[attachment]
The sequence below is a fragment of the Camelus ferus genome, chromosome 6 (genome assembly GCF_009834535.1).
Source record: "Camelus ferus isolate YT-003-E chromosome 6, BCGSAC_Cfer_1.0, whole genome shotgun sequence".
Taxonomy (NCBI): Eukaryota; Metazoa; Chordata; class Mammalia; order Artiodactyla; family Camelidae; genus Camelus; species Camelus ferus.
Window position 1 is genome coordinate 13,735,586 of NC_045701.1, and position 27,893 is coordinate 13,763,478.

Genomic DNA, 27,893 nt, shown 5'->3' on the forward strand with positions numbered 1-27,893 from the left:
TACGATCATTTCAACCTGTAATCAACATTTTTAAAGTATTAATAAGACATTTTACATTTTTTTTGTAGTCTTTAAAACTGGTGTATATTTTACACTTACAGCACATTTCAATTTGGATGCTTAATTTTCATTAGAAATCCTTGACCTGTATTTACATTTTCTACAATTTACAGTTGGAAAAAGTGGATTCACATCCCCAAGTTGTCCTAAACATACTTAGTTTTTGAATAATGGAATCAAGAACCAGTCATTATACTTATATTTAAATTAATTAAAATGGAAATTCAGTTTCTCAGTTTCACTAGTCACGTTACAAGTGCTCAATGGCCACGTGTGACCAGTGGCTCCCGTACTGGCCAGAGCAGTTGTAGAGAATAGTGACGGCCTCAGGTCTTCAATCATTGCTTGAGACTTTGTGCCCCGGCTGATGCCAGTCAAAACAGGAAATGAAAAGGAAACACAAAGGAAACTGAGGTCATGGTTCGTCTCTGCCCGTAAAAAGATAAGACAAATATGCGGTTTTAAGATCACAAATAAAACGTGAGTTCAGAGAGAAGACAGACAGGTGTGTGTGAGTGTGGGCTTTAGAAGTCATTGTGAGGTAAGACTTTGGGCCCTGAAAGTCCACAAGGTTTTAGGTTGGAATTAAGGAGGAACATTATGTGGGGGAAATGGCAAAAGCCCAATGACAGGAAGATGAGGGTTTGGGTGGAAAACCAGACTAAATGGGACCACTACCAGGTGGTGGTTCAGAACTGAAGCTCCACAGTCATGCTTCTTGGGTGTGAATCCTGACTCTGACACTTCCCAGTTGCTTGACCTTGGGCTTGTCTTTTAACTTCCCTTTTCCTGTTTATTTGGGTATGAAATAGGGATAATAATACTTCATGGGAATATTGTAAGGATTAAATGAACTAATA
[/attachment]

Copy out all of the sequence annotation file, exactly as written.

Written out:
The sequence below is a fragment of the Camelus ferus genome, chromosome 6 (genome assembly GCF_009834535.1).
Source record: "Camelus ferus isolate YT-003-E chromosome 6, BCGSAC_Cfer_1.0, whole genome shotgun sequence".
Taxonomy (NCBI): Eukaryota; Metazoa; Chordata; class Mammalia; order Artiodactyla; family Camelidae; genus Camelus; species Camelus ferus.
Window position 1 is genome coordinate 13,735,586 of NC_045701.1, and position 27,893 is coordinate 13,763,478.

Genomic DNA, 27,893 nt, shown 5'->3' on the forward strand with positions numbered 1-27,893 from the left:
TACGATCATTTCAACCTGTAATCAACATTTTTAAAGTATTAATAAGACATTTTACATTTTTTTTGTAGTCTTTAAAACTGGTGTATATTTTACACTTACAGCACATTTCAATTTGGATGCTTAATTTTCATTAGAAATCCTTGACCTGTATTTACATTTTCTACAATTTACAGTTGGAAAAAGTGGATTCACATCCCCAAGTTGTCCTAAACATACTTAGTTTTTGAATAATGGAATCAAGAACCAGTCATTATACTTATATTTAAATTAATTAAAATGGAAATTCAGTTTCTCAGTTTCACTAGTCACGTTACAAGTGCTCAATGGCCACGTGTGACCAGTGGCTCCCGTACTGGCCAGAGCAGTTGTAGAGAATAGTGACGGCCTCAGGTCTTCAATCATTGCTTGAGACTTTGTGCCCCGGCTGATGCCAGTCAAAACAGGAAATGAAAAGGAAACACAAAGGAAACTGAGGTCATGGTTCGTCTCTGCCCGTAAAAAGATAAGACAAATATGCGGTTTTAAGATCACAAATAAAACGTGAGTTCAGAGAGAAGACAGACAGGTGTGTGTGAGTGTGGGCTTTAGAAGTCATTGTGAGGTAAGACTTTGGGCCCTGAAAGTCCACAAGGTTTTAGGTTGGAATTAAGGAGGAACATTATGTGGGGGAAATGGCAAAAGCCCAATGACAGGAAGATGAGGGTTTGGGTGGAAAACCAGACTAAATGGGACCACTACCAGGTGGTGGTTCAGAACTGAAGCTCCACAGTCATGCTTCTTGGGTGTGAATCCTGACTCTGACACTTCCCAGTTGCTTGACCTTGGGCTTGTCTTTTAACTTCCCTTTTCCTGTTTATTTGGGTATGAAATAGGGATAATAATACTTCATGGGAATATTGTAAGGATTAAATGAACTAATA